When people talk about innovation in the legal market, a couple of themes inevitably come to mind: technology and a change in the way clients obtain legal services. But at the crux of all of this is not tech or billable hours — it’s about the people and how they will need to adapt to change.
In an industry that is struggling on a daily basis to interpret the regulations as set out by Health Canada, those in the cannabis sector work each day to determine if what they are doing complies with what the regulator has set out.
Jean-Francois Denis recalls the first time he asked for data from the legal department at Bombardier Inc. when he was trying to figure out what was being spent and how much work was being sent to external law firms.
Like many companies in Quebec these days, the Metro Supply Chain Group is growing rapidly as demand for its fundamental logistics services rises to meet the global movement of goods internationally.
For the fourth year in a row, Blake Cassels & Graydon LLP took the top spot in the Acritas brand index, but McCarthy Tétrault LLP leads when it comes to recognition by in-house counsel that it has embraced innovation.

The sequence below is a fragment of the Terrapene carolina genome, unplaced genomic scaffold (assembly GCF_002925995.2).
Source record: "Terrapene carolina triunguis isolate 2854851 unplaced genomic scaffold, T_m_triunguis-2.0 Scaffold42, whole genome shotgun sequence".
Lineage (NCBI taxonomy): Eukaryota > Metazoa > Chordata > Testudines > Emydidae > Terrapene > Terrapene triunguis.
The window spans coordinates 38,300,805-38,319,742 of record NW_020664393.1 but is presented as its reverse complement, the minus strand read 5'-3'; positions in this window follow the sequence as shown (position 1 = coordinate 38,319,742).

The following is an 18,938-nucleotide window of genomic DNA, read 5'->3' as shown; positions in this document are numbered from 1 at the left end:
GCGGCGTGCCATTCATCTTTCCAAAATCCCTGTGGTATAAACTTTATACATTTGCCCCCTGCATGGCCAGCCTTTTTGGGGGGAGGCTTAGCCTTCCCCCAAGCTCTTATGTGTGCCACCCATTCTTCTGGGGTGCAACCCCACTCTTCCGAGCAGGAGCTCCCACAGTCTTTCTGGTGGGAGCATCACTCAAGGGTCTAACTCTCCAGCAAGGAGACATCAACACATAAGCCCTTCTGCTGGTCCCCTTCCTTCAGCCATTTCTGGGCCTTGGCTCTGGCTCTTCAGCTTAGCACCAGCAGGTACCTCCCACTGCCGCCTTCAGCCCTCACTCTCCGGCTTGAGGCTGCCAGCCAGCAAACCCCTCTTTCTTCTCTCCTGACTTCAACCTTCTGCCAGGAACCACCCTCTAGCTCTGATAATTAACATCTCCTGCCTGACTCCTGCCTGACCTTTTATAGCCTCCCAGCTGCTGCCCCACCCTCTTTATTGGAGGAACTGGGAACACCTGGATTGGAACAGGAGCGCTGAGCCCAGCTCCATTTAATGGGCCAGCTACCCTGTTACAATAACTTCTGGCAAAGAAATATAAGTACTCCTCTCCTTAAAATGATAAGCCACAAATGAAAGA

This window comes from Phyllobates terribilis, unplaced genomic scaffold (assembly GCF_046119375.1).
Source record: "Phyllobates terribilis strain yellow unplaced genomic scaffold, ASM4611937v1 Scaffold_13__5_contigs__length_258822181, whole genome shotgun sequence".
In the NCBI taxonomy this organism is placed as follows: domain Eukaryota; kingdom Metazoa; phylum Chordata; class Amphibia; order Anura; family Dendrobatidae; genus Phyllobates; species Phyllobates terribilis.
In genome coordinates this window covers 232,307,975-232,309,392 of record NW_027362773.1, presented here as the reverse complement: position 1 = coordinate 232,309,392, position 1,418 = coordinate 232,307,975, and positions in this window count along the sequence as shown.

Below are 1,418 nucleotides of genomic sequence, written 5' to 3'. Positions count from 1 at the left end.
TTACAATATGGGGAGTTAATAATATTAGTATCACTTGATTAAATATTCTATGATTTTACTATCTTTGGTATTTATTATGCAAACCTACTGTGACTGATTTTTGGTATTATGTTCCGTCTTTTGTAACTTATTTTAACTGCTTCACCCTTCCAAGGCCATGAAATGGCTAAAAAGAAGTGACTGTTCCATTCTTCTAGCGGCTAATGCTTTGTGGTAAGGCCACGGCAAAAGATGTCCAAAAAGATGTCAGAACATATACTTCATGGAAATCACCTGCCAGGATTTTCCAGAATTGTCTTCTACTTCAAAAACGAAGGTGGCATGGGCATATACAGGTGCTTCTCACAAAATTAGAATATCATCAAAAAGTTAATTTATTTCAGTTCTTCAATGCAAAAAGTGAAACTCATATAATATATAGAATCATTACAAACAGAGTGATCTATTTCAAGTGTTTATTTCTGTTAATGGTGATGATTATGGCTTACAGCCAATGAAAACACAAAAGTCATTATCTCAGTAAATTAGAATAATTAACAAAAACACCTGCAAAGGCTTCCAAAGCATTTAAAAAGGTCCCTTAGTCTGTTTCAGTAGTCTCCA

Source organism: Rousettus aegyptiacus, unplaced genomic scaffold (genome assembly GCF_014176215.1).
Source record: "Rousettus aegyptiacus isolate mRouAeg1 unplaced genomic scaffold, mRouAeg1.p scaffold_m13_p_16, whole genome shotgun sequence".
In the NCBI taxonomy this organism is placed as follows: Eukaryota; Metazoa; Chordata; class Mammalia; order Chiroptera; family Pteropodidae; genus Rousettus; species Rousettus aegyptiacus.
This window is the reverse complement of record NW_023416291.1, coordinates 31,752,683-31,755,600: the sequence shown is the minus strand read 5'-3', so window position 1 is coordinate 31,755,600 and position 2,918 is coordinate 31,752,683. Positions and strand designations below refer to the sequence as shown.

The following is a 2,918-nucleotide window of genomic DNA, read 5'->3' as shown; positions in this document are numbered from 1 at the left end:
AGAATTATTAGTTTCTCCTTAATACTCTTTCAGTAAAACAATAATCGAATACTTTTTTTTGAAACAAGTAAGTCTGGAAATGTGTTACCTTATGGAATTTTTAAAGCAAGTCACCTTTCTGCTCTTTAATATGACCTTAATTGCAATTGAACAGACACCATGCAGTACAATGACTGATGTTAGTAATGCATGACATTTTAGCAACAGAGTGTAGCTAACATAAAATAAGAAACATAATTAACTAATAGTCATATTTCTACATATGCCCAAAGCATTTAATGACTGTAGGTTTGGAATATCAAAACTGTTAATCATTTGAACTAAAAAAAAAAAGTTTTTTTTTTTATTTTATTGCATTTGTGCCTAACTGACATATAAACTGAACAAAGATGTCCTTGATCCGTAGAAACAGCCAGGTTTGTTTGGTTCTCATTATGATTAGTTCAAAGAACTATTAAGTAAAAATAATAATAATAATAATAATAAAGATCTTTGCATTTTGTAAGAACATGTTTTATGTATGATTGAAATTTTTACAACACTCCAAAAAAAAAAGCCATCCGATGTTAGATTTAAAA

Corporate counsel are not currently represented as benchers at the Law Society of Ontario, but three Toronto-based lawyers running in this election are hoping to bring the in-house voice to Convocation.
Appointment viewing is rare these days, but class action lawyers and fans who remember CBC’s Street Legal may want to put a reminder in the calendar for March 4.
From banking and manufacturing to tech and insurance, these in-house counsel are focused on the changing business objectives of the companies they serve.
The new year is always a good time to take stock and do some tidying up. In speaking to some in-house counsel it seems they all might benefit from the legal department equivalent of applying Japanese consultant Marie Kondo’s philosophy around decluttering when it comes to IP issues and labour and employment law challenges — take inventory and find order around the various patents and trademarks and employment law legislative challenges that linger in the corners.
When Aniz Alani arrived at the City of Abbotsford in early 2017 as the municipality’s first in-house counsel, he quickly identified one area in particular he knew he needed to get some control over — managing the bills coming in from external law firms.